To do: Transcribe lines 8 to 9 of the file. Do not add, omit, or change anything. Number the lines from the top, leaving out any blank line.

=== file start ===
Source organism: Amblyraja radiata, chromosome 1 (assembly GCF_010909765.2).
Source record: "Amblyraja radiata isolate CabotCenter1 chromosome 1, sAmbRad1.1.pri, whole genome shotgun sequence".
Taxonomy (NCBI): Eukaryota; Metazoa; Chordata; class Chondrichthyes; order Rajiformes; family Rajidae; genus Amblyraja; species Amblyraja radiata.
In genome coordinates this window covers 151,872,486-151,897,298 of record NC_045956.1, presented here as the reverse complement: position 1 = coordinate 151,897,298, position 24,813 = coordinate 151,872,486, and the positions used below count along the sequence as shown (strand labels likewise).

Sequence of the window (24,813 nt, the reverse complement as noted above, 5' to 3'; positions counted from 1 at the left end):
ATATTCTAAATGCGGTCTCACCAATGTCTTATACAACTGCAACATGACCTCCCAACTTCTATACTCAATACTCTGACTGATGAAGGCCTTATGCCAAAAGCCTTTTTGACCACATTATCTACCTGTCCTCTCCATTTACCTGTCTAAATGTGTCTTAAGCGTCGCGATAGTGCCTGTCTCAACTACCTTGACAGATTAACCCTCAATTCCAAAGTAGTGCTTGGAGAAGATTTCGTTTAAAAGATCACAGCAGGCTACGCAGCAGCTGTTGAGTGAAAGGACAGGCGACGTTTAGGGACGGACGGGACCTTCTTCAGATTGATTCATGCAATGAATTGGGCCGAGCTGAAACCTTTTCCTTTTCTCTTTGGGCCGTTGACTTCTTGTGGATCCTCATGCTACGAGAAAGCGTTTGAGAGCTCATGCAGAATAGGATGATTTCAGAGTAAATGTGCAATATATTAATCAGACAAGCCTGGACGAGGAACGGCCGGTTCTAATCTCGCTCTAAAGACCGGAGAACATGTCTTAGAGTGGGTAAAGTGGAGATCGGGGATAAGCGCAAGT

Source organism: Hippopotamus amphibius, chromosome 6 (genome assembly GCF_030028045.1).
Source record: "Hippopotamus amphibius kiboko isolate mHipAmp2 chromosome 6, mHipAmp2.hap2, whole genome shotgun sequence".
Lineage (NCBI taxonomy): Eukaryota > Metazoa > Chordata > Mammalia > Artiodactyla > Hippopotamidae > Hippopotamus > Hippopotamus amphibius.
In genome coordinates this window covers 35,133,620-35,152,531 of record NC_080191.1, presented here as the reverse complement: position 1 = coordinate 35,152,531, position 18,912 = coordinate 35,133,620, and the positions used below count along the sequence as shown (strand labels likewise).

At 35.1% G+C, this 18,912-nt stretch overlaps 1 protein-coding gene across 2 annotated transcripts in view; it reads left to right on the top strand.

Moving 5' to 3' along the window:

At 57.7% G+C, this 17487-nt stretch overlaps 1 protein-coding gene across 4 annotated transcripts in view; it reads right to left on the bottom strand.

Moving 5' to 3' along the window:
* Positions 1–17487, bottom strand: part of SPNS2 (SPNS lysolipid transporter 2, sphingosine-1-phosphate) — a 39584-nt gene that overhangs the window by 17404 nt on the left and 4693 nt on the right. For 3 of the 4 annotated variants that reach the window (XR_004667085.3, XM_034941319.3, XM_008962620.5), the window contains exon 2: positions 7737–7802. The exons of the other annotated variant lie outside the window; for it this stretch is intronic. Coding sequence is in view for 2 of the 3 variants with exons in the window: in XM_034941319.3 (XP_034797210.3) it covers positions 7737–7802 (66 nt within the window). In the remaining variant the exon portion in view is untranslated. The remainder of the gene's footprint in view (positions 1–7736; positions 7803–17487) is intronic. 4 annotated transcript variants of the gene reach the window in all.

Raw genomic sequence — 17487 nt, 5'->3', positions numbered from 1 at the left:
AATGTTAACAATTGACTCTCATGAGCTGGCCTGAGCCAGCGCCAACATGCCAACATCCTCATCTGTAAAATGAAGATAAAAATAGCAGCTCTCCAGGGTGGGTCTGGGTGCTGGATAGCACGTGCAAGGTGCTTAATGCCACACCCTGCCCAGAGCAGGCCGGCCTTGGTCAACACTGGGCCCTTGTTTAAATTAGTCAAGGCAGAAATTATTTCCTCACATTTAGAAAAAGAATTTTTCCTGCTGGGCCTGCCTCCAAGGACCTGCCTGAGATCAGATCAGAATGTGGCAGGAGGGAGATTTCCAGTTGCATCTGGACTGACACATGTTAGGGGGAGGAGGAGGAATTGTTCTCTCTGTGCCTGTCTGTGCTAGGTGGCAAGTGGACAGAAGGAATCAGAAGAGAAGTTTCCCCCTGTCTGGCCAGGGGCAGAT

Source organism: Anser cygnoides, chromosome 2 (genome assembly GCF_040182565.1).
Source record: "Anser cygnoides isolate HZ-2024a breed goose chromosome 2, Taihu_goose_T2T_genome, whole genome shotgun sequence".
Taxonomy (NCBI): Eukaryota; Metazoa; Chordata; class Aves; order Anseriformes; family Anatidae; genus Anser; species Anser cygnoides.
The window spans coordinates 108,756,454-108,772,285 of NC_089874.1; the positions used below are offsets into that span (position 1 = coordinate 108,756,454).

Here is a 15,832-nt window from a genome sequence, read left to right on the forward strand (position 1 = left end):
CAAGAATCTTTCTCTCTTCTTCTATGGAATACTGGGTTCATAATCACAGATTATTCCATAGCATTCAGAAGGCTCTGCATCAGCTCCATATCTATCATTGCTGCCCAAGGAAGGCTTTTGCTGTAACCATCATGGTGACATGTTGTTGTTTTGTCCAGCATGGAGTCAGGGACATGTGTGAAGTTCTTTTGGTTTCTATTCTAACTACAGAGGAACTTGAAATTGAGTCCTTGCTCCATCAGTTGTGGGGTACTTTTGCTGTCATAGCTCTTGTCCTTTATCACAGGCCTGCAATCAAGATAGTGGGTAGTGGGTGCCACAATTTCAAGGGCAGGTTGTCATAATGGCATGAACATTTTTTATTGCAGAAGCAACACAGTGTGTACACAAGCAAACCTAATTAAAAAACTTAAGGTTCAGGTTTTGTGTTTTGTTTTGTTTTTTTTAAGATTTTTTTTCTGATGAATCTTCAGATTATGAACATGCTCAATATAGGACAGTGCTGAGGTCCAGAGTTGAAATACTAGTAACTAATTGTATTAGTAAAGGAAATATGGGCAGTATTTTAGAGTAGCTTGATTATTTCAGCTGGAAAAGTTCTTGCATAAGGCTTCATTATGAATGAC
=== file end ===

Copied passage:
Source record: "Hippopotamus amphibius kiboko isolate mHipAmp2 chromosome 6, mHipAmp2.hap2, whole genome shotgun sequence".
Lineage (NCBI taxonomy): Eukaryota > Metazoa > Chordata > Mammalia > Artiodactyla > Hippopotamidae > Hippopotamus > Hippopotamus amphibius.